We’ve come cross country to be together as a family when my sister has her baby. Since she is having a C section, we were able to time our trip to be around for the actual birth. As we were sitting at dinner tonight she was trying to make a list of what to do, pack and prepare as she’s going into the hospital tomorrow. After a summer of focusing on getting the house ready (despite her earlier anxieties, it looks great to me!) she’s got one evening to cram for her own needs.
So what are the essential things to remember on the eve of your baby’s birth?
The stuff we came up with at dinner could be filed into a few categories:
Grooming. We got on this topic because my sister remembered, smartly, that she needed to cut her nails before the birth. Not that the baby won’t be scratching him/herself with those baby claws (they’re sharper than you might think). But you’ll feel a lot worse if you do it yourself. And grooming tends to be a low priority in the newborn phase. I personally am not of the “shave your legs for the OB” camp. But I do appreciate the value of grooming. In early labor with my son, I painted a self-portrait, which, while not necessarily something I feel like sharing with the world, gave me a lot of strength and pleasure in the moment. My second labor, I was not quite so inspired. But I needed distraction so I showered and blew dry my hair. I was pretty sure I’d be sweating it out in the labor process. For some weird reason, I didn’t. This resulted in some ridiculously glamorous looking birth photos—a self portrait of a whole different kind.
Technology/Record Keeping. You will want to record this event in as many ways as you know how. Make sure your various machinery is ready for the challenge. My sister realized today that they have no SD card for the camera, resulting in a momentary panic (Grandma to the rescue). Technology makes amazing things possible, but it also has amazing capacities to screw up at the worst possible second. Double check. Bring backup. If there are specific things you want recorded (or don’t want recorded!) make sure you communicate them to your partner or whoever’s taking pictures. Remember you can always erase but you can’t go back and take what you missed. But also remember that photographing can add distance to the experience, which can be a drag for Dad.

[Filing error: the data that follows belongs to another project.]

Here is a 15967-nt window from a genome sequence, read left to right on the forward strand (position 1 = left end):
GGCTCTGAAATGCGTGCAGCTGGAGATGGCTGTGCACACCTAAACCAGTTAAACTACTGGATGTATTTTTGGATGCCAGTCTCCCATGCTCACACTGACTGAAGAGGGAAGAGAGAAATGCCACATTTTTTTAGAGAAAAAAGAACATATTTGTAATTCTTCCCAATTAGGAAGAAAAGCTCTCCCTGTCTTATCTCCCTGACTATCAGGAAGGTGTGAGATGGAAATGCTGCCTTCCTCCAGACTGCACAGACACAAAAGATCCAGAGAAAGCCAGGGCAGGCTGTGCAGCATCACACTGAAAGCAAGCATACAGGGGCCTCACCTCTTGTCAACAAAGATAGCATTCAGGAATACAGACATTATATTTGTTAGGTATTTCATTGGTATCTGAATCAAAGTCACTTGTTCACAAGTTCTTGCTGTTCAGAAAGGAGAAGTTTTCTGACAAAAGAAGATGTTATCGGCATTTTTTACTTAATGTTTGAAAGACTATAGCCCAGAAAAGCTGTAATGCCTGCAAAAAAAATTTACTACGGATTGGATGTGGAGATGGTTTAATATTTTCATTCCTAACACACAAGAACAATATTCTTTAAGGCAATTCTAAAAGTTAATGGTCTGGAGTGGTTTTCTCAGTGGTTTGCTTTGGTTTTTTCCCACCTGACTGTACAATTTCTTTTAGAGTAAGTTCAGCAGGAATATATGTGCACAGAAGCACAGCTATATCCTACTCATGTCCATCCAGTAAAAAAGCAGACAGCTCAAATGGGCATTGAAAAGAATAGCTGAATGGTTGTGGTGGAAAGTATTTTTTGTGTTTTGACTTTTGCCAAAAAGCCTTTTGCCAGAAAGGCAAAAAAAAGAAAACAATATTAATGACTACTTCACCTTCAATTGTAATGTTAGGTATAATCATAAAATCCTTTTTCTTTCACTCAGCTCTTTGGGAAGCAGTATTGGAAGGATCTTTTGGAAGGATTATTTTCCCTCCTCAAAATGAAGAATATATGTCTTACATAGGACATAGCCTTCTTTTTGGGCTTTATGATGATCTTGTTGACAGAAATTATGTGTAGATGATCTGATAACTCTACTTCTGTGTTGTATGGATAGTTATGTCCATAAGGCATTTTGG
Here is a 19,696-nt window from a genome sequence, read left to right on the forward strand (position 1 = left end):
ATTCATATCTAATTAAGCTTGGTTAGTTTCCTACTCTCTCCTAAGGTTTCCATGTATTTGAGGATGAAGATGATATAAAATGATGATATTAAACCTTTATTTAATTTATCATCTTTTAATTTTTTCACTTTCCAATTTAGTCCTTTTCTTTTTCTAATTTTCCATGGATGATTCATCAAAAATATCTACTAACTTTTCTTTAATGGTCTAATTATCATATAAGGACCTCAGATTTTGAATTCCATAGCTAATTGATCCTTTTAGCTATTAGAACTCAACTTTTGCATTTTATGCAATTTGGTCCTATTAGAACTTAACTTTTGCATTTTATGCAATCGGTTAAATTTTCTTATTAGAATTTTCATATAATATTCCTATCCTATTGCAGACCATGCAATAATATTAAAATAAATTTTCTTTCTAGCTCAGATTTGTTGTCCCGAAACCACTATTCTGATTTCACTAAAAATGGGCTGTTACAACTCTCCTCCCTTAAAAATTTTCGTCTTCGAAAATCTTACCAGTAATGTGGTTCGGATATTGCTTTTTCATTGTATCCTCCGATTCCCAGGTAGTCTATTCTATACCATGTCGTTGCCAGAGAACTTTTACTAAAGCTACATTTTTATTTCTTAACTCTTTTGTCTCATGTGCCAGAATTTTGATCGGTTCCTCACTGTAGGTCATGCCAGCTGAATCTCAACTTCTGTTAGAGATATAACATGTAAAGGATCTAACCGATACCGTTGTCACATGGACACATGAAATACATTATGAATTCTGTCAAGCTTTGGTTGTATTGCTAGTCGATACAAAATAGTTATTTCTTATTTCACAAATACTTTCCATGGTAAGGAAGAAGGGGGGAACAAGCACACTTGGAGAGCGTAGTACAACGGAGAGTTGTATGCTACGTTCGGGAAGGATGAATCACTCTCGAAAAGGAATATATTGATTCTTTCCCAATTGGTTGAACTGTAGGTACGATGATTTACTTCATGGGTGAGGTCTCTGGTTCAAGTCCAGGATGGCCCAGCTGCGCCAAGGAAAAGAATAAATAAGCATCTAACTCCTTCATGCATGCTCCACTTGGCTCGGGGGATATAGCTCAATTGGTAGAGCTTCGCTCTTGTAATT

Personal Comfort Supplies. You may want your own pillow. You might be happier in your own clothes. You could potentially benefit from some breastfeeding tools. Everyone has their own essentials and recommendations. Here’s a site with a lot of personal experiences and ideas about C section prep.
Lastly. Take a minute to experience what things feel like now. Enjoy your relationship with your partner, and your older child if you have one. Things are going to be different after tomorrow. It’s not like this feeling will disappear forever, but it might not be back in this form, at least for awhile. You might not be missing it anytime soon (or ever) because the new normal will soon fill its space. This is something my sister didn’t put on her list at dinner, but as I was about to post this blog, I saw she wrote one herself. Watching her joking and cuddling and talking with her son, I remembered the way I felt about my own son on the day before I had my daughter. He came into bed with us that morning. I was happy and sad and scared—scared of of what might happen, to me, to the baby, to my connection with my child. I hugged him, and I cried. I knew by tomorrow things would change forever. I just didn’t know yet that it would be better.